The beauty of the diffused hotel concept is that even during a world pandemic, leisure travel can still be an option. Holiday rental Residenza La Torre has cosy rooms with wooden beams, ensuite bath, fireplace and stone walls. La Bifora Le Lune is a small family-run bed and breakfast. La Casa Sù – Le Dimore del Borgo rents quaint self-catered holiday flats. Le Case della Posta offers fully equipped holiday rentals: three housed in a 17th century brick palazzo; and four comprised in a 1920s building located nearby. Just downhill from the old town centre is a small pond from which horse trails and marked hiking paths depart. La Locanda sul Lago inn rents out clean and simply furnished rooms, and offers hearty meals at its cosy family-run restaurant. The menu features fire grilled lamb and sausages, soups and heaps of home-grown seasonal vegetables.

In the town of Calascio, Rifugio della Rocca is another albergo diffuso, with quirky accommodations spread in a small radius.

In the town of Castel del Monte, stay and dine at La Locanda delle Streghe, a two-room family run Relais with kitchen.

Botteghe, Farms and Shops in the hilltop towns of Abruzzo

By encouraging investment in the traditional trades and crafts of the region, the hilltop towns of Abruzzo now boast many shops that sell handicrafts like lace, hand woven fabrics, beeswax candles, homemade soap and other local products of Abruzzo. Equally occupying ancient town structures are also art galleries and family run cafes. Village botteghe furthermore sell honey and jam, cured meats, olive oil, grains and cereals, delightful local cheese, as well as the region’s famous lentils, protected under the Slow Food insignia. In the Piazza Medicea, Apiario Collevernesco has a small shop selling the fruits of the family business founded in 1945: acacia, wildflower and chestnut honey, other seasonal honeys in various flavours, bee pollen and propolis. In the same piazza, for the journey back to modern times, have Claudio and Laura at Ovino make you a delicious sandwich with ventricina (local cured meat) and pecorino cheese. The deli also offers a wide range of naturally produced charcuterie, cheeses, craft beer and a good choice of natural wines. I Sapori del Borgo bakes and sells homemade biscotti and cakes. Quaint La Bottega di Antonella is a workshop that produces and sells handcrafted soaps and perfumed plaster casts, fabrics for home furnishings, gift items in wrought iron, wood and ceramic, porcelain knick-knacks, natural soy wax candles and much more. Francesco Pietropaoli is a local artist, graphic and interior designer who creates wooden toys and mixed media art pieces. Valeria Befani has been weaving on hand looms for years. She lives between Rome and Rocca Calascio where in 1999 she opened a traditional hand weaving workshop Chiù. She uses an ancient Abruzzo loom and modern ones, too. She makes blankets, scarves, carpets and pillows with natural yarns and dyes that she personally extracts from local wild flowers and plants.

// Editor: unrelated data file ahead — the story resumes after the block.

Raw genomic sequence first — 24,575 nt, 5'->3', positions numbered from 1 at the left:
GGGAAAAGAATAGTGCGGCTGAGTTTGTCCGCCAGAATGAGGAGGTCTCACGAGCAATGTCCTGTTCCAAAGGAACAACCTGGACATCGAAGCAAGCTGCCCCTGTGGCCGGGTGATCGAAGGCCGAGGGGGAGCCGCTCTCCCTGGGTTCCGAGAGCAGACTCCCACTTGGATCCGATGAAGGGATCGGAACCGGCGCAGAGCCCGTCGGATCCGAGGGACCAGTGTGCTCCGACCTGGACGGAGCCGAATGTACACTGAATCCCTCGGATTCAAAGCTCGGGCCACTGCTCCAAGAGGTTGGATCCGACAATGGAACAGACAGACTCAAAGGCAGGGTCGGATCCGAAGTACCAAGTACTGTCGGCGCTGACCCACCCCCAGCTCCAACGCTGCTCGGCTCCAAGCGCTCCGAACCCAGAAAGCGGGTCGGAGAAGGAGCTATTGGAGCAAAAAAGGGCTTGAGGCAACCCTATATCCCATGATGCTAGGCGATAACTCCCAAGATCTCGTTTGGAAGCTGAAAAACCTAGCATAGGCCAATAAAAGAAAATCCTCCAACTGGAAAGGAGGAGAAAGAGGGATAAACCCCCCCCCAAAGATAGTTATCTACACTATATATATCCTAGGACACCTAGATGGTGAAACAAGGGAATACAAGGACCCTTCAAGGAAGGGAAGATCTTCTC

Organic farmstead Azienda Agricola Ciarrocca Rosa grows and sells lentils, beans, farro and extra virgin olive oil.

Azienda Agricola Alessandro Pelini produces organic cured pork meats and local cheese, in particular it is one of the businesses responsible for the rebirth of a long-forgotten cheese: Canestrato di Castel del Monte.

Weekend in the hilltop towns of Abruzzo: what to do

It seems all there is to do here is eat and relax. But, the hilltop towns and surroundings offer hikers, nature lovers and gourmands a plethora of unique activities: horseback trail rides in the meadows; guided snowshoe excursions; summer mountain-biking; loom weaving, yoga or local edible plant foraging classes, or cheese-making lessons with a local shepherd.

Normally in winter, the ski slopes in Campo Imperatore attract lovers of winter sports. Currently however, due to Covid, ski lifts and other related facilities are closed until further notice.

Note: In case of extreme weather, some venues in the towns mentioned may close in early January (and re-open in late March) due to snow blocking all access roads.

ADDRESSES

Where to eat

Locanda Sotto gli Archi – Santo Stefano di Sessanio (AQ)
Via Nazario SauroTel. +39 0862899112 – www.facebook.com/

Tisaneria e Botteghe – Santo Stefano di Sessanio (AQ)
Via della Torre – Tel. +39 0862899112

Ristoro degli Elfi – Santo Stefano di Sessanio (AQ)
Via delle Aie, 18
Tel. +39 3404819763 – www.facebook.com/

La Bettola di Geppetto – Santo Stefano di Sessanio (AQ)
Via Principe Umberto –
Tel. +39 08621965309 – www.facebook.com

Al Nido del Falco – Calascio (AQ)
Via XXIV Maggio, 71 – Tel.
+39 0862930103

Osteria del Lupo – Castel del Monte (AQ)
Viale della Vittoria, 34 –
Tel. +39 0862938136 – www.osteriadellupo.it/

Ristorante dal Gattone – Castel del Monte (AQ)
Rione Campo della Fiera, 9 –
Tel. +39 3387286553